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Sanjay Gupta: Fainting a common problem

CNN medical correspondent Sanjay Gupta  

(CNN) -- What could have caused President Bush to collapse Sunday while eating pretzels and watching a football game at the White House?

CNN's Paula Zahn talked to medical correspondent Sanjay Gupta on Monday to shed light on the causes of fainting.

ZAHN: Talk to us a little bit about what would cause the president to faint and what does a pretzel have to do with it, if anything?

GUPTA: It is actually a pretty common problem. Something that could occur when people are scared of something. Sometimes cramping in the intestines can do this. Sometimes violent coughing can do this.

Bush: 'I feel great' after fainting episode 

We are talking about vasovagal response. The name is not as important as what it does. What it is actually is a reflex -- in this case possibly brought on by heavy coughing, which can stimulate a nerve to stimulate the heart to lower the blood pressure and lower the heart rate.

A change in heart rhythm and dehydration could also possibly do it. Apparently, the president was feeling a little under the weather over the weekend -- that could have led to a little bit of dehydration. That in combination with the violent coughing episode surrounding eating the pretzel could have caused him to faint. It is a pretty common thing, and [doctors] see it a lot in emergency rooms and hospitals, but oftentimes it is just an isolated event and does not come back.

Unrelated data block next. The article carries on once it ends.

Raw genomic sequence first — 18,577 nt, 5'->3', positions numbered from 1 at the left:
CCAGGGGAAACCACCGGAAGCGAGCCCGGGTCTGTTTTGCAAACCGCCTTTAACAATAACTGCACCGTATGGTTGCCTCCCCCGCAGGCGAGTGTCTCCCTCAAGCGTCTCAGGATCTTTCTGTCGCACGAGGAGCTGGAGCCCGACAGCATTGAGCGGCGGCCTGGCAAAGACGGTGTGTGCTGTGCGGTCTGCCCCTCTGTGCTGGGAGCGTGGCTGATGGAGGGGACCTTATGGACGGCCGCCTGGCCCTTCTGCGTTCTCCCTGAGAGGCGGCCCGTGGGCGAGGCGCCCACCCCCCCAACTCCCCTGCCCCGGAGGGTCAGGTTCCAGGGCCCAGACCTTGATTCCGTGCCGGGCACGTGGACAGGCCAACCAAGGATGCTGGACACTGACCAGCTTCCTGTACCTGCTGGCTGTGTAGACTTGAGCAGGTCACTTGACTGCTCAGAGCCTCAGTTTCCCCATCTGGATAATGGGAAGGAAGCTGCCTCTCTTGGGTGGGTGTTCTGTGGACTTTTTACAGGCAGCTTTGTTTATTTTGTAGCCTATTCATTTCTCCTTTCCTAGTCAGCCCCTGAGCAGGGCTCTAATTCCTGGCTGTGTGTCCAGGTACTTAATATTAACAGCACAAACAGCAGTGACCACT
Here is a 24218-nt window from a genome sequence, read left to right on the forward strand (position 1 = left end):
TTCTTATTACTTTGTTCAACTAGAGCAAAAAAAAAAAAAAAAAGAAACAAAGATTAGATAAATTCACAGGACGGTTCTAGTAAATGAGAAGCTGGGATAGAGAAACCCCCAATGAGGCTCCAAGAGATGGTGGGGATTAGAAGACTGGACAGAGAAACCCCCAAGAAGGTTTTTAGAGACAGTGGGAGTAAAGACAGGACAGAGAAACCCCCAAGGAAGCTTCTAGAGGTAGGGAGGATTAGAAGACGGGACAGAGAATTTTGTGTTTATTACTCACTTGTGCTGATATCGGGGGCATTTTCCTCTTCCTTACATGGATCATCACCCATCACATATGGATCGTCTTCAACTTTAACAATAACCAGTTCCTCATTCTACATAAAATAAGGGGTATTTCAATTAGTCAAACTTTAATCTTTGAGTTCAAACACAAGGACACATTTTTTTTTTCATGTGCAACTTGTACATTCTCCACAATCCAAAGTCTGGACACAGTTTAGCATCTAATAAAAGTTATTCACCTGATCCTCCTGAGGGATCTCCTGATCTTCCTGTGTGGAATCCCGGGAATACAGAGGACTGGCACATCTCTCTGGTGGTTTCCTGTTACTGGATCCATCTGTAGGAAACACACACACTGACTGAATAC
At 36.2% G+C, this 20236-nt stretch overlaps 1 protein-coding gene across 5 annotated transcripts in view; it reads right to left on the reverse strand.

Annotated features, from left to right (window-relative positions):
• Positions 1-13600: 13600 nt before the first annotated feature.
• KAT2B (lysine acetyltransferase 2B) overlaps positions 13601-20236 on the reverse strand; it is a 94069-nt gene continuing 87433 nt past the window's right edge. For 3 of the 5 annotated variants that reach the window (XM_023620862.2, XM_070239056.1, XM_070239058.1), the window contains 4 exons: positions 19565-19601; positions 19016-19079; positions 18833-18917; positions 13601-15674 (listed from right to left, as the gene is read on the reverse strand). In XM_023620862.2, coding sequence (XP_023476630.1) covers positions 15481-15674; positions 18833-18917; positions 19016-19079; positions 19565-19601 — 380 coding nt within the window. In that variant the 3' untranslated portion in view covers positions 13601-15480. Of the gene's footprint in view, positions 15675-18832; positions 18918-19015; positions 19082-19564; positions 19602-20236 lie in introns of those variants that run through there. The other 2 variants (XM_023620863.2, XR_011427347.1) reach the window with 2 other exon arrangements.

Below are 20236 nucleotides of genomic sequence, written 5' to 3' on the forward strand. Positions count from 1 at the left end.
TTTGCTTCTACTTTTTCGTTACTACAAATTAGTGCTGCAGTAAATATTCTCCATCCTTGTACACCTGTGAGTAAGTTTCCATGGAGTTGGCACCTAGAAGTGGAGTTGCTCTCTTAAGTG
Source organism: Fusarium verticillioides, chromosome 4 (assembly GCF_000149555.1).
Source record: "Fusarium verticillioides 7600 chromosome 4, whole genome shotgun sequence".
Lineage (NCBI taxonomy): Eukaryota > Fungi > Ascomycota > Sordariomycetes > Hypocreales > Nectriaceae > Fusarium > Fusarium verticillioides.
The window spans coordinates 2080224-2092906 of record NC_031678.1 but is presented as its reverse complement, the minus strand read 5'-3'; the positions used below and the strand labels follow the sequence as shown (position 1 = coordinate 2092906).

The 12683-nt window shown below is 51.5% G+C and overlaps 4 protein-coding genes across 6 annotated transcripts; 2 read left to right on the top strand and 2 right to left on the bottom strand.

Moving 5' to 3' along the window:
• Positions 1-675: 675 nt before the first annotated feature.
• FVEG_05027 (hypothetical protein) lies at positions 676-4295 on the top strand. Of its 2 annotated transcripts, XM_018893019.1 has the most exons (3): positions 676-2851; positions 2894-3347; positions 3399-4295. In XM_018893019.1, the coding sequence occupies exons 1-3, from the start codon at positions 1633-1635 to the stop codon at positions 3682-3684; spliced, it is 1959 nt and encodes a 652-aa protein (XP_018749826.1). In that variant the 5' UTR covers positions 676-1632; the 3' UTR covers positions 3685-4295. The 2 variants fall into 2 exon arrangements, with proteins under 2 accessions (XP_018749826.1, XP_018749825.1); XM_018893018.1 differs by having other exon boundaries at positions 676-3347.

ZAHN: Run us through some of the tests that were done on the president to make sure this was nothing more serious than an isolated fainting spell.

GUPTA: One of the first things certainly is to make sure that his heart is OK, that he is not having a heart arrhythmia. The EKG [electrocardiogram] would be the test to rule that out. Certainly a blood test [is necessary] to make sure his blood sugar was up to speed and to make sure he did not become hypoglycemic -- that would be another test.

He is going to have to have a few other tests, I'm sure, over the next couple of days. I understand that he is going to the doctor Monday morning -- probably to get another quick checkout to make sure that his heart rate and blood pressure are up to par.

Again, [it's] a pretty isolated event. Just about everybody has some vasovagal episode in their lifetime. It does not lead to fainting in everybody, but certainly [it did] in this case, which happens to be the president. He did appear to pass out completely. He did get an abrasion on his left check and lower lip, so it does seem like he completely lost consciousness.

ZAHN: Is there any hereditary link? We do know that his father had a fainting spell once on an overseas trip.

GUPTA: No, there is not a hereditary link to this. It is truly related to a reflex within the body.




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